So, on the last wet (very wet) Bank Holiday I decided to revisit some of my old magic tricks. It’s always worth rehearsing the tricks and the performance of them. As I started I recalled a trick that I had bought a while ago when I was given some vouchers for one of the online suppliers and had bought a number of tricks.
This trick was quite a disappointment when it arrived because I had not realised that I was buying the instructions to build and perform the trick rather than the constructed illusion. (If I had read the blurb on the website properly I would have realised that is what I was buying.) So after I had glanced at the instruction booklet and decided it looked too much like hard work I put it on a shelf and forgot about it…
…until Monday this week. I decided to get it out and have a look at it, and then decided that I would have a go at building it.
I had to buy a few items to construct it properly, but they were all available at a local stationery store, and I had a lot of the other items already. So I sat down and started to construct.
The instructions were fairly easy to follow – broken down into manageable chunks and with photos to illustrate each section. I was surprised at how easy it was, especially as my first reaction had been to shelve it because it looked too much like hard work and the residue of that initial opinion remained in my mind. But slowly, carefully, craftily I constructed the trick. I had to adapt some parts of it and made what I feel are some improvements to the design. But at the end I had a trick with which I was happy. And when I showed it to some of my friends at the Mid Essex Magical Society they were complimentary about it too. I am now looking forward to performing it.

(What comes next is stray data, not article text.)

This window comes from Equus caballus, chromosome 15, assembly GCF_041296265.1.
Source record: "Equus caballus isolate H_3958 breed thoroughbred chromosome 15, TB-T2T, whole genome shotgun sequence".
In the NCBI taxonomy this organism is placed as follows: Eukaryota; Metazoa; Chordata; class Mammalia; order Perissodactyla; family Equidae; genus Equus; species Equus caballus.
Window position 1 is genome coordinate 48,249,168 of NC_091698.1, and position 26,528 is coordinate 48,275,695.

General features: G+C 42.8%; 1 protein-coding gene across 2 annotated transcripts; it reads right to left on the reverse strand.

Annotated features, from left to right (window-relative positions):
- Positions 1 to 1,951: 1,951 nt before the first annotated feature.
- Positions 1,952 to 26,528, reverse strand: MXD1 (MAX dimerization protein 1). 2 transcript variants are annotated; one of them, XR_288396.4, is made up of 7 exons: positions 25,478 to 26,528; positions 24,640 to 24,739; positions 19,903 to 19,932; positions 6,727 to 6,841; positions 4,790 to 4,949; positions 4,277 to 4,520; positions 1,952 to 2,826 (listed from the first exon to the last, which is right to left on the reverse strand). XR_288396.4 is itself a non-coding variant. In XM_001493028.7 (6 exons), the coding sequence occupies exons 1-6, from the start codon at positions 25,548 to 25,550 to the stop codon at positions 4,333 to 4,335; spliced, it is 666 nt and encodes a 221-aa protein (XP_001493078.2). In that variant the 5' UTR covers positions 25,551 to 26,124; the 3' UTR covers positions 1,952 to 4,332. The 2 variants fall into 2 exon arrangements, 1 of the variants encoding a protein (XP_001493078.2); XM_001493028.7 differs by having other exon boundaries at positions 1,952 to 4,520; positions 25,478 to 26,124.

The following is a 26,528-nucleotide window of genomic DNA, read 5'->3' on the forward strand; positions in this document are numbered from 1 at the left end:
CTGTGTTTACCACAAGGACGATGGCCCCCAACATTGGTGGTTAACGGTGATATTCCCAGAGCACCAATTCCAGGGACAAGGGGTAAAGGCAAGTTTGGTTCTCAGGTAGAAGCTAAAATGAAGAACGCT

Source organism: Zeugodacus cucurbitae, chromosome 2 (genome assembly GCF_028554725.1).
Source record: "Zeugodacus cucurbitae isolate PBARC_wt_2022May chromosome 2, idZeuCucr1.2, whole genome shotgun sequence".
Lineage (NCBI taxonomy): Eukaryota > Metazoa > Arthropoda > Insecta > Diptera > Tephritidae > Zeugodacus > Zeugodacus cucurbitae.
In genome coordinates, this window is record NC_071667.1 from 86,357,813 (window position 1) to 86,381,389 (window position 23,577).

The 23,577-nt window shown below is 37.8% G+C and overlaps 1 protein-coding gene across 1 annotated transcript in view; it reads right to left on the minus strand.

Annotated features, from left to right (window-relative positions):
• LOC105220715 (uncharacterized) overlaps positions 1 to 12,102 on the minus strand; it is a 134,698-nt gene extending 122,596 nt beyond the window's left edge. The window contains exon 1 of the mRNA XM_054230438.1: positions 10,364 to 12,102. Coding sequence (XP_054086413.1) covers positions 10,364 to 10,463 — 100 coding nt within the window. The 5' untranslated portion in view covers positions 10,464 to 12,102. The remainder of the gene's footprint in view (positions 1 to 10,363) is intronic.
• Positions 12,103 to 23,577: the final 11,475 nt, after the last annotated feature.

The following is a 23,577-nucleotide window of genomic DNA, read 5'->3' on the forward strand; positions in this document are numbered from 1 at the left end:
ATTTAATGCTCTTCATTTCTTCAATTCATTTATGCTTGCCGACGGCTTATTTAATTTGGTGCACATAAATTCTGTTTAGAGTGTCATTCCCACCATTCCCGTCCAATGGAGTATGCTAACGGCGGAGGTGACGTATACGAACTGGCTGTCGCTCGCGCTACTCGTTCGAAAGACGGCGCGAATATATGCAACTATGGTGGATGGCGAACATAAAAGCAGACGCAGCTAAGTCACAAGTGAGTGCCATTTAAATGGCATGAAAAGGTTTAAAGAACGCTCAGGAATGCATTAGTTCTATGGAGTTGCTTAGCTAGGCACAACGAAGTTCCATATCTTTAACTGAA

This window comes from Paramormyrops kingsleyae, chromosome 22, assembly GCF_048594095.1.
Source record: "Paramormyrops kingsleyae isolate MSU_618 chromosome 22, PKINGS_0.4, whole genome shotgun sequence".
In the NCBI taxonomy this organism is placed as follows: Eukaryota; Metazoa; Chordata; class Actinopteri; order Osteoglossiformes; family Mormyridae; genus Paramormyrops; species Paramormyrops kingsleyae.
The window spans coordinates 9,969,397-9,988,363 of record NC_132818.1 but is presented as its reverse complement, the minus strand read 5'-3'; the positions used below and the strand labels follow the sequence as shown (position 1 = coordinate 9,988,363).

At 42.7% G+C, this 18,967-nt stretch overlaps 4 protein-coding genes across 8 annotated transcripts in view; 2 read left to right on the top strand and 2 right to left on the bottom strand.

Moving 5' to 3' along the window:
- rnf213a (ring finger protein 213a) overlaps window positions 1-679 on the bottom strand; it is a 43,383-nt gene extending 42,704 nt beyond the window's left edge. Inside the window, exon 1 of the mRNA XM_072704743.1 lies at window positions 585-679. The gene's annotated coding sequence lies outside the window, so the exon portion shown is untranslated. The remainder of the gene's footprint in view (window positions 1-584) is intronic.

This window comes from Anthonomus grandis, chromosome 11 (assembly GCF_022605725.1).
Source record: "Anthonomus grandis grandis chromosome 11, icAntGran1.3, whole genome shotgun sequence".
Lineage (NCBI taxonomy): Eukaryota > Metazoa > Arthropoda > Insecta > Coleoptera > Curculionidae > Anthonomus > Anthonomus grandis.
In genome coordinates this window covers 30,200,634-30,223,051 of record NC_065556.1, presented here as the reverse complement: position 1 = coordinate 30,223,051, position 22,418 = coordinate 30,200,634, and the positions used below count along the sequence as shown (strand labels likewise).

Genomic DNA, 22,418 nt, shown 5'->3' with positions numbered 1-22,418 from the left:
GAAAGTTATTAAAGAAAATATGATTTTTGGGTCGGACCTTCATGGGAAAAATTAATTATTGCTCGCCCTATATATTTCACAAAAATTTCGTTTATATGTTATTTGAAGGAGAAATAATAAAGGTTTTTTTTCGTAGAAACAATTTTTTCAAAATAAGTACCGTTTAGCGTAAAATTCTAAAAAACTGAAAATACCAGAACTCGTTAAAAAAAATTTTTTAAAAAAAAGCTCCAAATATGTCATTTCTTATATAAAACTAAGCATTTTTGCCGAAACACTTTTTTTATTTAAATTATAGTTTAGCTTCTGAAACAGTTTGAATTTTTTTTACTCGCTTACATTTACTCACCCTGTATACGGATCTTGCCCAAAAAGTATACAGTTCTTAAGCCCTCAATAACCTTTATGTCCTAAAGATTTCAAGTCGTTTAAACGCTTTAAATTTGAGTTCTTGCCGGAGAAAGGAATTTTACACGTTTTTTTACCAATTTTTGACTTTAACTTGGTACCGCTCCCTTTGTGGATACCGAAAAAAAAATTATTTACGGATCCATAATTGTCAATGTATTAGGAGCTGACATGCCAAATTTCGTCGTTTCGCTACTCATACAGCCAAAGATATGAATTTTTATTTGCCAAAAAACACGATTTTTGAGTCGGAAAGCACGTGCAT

How often do we do that? Not make magic tricks, but make a snap decision and allow that to affect our future opinions. I remember a friend at Secondary School asking me if I wanted to go to the cinema with his family. They were going to see a musical about Greece. I decided that I wouldn’t like that and politely declined. I later found out that they were going to see the musical Grease, which I have subsequently enjoyed immensely.
First impressions are important because they are lasting. We all need to bear that in mind, especially churches! How many people have decided not to go to a church because they had a bad experience in a church as a child, or they don’t like Songs of Praise, or they didn’t like their RE teacher at school, or they don’t like the way the building looks? How many people have decided not to explore the Christian faith thoroughly because they know someone who is a Christian and they are not a nice person, or they are inconsistent?
But we also need to bear in mind that first impressions can be wrong. And let’s be open-minded enough to get past our prejudice (in the sense of pre-judging) and explore things properly for ourselves. We may well be pleasantly surprised!
Be blessed, be a blessing.